The routine needs to be the same every. single. day. If after two weeks or so, this is still total fail, accept that your toddler may have already outgrown nap. In that case, try to keep naptime out of the equation entirely so that they develop a consistent "sleeping only at night" schedule. I totally agree with the idea of protecting the naptime. I've made sure to schedule daily activities around the naptime of every toddler I've cared for with extreme vigilance, no matter what inconveniences it may cause me. Falling asleep in a stroller or the car seat is fine, but that needs to happen on the way home rather than as a subsitute for the appointed nap.

And yes, try crying it out a few times. Some kids will just keep crying and you have to give up, but some will put themselves to sleep out of exhaustion or the realization that this isn't getting the intended result. I wait five minutes. If the child is still crying after five minutes, naptime isn't going to happen. Five minutes isn't so long that the child is going to get traumatized by being left alone, but long enough that a child who was crying solely for attention will usually get bored.

A lot of kids still need naps, but refuse to take them, and this is really the toughest. Sometimes a day or two of no-nap will be enough to exhaust them into napping on the third day, but again in those cases, you have to be firm in NO. NAP. NO. HOW.

I shouldn't say any more as it's "nap time" around here and I truly, truly fear jinxing it. As all childcare givers/parents know: The first rule of a successful naptime is you DO NOT TALK ABOUT NAPTIME.
posted by grapefruitmoon at 8:12 AM on January 26, 2010 [1 favorite]


After a certain age with all of ours, we called it Quiet Time. They could bring a few books or a quiet toy (nothing electronic) but they had to be in the bed and quiet for the whole time. We made it very clear that quiet time was as much for mommy and daddy as it was for them, which made a very handy answer for, "But I'm not tired." Most of the time they fell asleep anyway.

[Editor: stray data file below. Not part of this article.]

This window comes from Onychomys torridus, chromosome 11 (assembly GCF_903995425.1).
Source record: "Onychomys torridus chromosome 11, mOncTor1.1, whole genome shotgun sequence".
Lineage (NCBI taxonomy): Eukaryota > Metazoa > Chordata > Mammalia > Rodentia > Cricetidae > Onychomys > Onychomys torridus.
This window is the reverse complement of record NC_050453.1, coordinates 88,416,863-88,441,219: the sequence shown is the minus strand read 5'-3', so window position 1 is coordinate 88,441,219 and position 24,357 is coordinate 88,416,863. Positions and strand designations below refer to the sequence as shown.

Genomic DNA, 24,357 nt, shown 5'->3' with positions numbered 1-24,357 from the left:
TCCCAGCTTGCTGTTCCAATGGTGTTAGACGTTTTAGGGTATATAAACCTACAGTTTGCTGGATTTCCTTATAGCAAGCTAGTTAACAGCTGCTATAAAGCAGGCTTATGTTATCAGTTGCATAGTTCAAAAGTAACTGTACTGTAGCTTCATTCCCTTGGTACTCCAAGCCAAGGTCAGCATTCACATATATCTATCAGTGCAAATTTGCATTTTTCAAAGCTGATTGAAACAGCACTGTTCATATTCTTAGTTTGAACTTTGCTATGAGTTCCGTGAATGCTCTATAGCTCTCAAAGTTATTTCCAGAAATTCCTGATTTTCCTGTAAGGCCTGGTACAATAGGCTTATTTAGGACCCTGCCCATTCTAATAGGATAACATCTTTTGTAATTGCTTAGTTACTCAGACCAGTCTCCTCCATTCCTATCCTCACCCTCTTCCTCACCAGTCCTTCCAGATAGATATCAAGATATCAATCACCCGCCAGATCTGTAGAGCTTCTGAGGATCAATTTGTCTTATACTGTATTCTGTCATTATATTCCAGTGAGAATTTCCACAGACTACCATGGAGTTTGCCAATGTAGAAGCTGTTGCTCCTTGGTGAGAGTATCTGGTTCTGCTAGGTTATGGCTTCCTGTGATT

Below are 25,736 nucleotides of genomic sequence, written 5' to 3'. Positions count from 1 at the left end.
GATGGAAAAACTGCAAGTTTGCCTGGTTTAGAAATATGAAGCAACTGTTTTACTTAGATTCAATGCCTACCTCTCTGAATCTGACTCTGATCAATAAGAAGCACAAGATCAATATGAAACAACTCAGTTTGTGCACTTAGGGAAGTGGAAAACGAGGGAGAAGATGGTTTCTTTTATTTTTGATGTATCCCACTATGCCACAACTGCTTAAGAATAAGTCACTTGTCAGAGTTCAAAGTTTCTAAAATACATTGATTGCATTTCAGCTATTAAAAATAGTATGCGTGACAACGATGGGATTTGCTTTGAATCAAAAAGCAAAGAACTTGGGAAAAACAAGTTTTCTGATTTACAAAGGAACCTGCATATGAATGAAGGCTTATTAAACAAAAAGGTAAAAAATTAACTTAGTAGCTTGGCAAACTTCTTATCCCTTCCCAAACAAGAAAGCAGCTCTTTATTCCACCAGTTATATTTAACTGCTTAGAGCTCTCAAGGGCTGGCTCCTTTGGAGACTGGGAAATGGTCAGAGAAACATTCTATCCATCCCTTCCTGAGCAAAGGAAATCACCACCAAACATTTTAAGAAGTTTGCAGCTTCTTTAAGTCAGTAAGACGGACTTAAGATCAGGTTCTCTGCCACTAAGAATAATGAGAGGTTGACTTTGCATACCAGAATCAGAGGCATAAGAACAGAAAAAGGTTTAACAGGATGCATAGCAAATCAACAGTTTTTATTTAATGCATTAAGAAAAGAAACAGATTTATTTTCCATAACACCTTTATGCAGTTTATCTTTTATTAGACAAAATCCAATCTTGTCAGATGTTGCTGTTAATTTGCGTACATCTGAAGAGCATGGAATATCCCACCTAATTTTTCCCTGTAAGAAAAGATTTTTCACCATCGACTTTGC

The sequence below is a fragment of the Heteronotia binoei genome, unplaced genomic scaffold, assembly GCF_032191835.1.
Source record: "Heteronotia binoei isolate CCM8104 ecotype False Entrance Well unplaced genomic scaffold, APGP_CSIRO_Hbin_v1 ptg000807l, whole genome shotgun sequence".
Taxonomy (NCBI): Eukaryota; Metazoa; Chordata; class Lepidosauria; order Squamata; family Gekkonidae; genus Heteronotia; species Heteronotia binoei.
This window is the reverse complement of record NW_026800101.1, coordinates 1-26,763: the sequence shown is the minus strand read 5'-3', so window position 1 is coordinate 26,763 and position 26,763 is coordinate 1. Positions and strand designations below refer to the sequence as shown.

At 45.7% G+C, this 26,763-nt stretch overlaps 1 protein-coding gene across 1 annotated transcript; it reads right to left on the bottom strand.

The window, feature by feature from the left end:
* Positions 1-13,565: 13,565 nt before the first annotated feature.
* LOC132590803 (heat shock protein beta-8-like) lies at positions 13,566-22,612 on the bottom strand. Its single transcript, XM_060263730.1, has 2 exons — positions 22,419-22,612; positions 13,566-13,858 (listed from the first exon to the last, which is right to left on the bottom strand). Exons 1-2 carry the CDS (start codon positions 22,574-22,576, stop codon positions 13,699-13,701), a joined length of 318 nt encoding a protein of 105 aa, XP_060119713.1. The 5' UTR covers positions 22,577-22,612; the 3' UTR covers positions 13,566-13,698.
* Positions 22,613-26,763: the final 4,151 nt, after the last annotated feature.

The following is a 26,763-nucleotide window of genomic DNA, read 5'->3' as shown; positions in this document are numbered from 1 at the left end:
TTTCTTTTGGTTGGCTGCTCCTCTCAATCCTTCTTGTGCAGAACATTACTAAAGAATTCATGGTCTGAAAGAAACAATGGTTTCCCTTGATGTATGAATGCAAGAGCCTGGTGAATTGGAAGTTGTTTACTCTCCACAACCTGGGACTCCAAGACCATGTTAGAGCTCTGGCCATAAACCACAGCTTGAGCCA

Another technique is to enourage them to need a nap. I knew pretty much how much activity my kids could handle at their current ages, so I would schedule an actvity they enjoy (walk, trike ride, etc.) that went about 10-20% longer than their comfort zone. Nothing that would hurt them, of course, but they'd sure be ready for a snack and some quiet time when they got home. This is a very useful technique for traveling with them since they are by definition out of their routine and also overstimulated. My wife and I jokingly called this the "death march."
posted by cross_impact at 10:45 AM on January 26, 2010 [1 favorite]


Routine, yes. With a caveat: once settled into a routine, it may work for a week, perhaps a month -- but eventually it will stop working, and they'll be tired too soon, or not tired enough. If a toddler that's napping regularly (five days or more) suddenly seems to want an earlier or later naptime, adjust the schedule accordingly. You're essentially chasing short periods of regular naptime, not establishing a schedule that will last for months at a time.
posted by davejay at 1:12 PM on January 26, 2010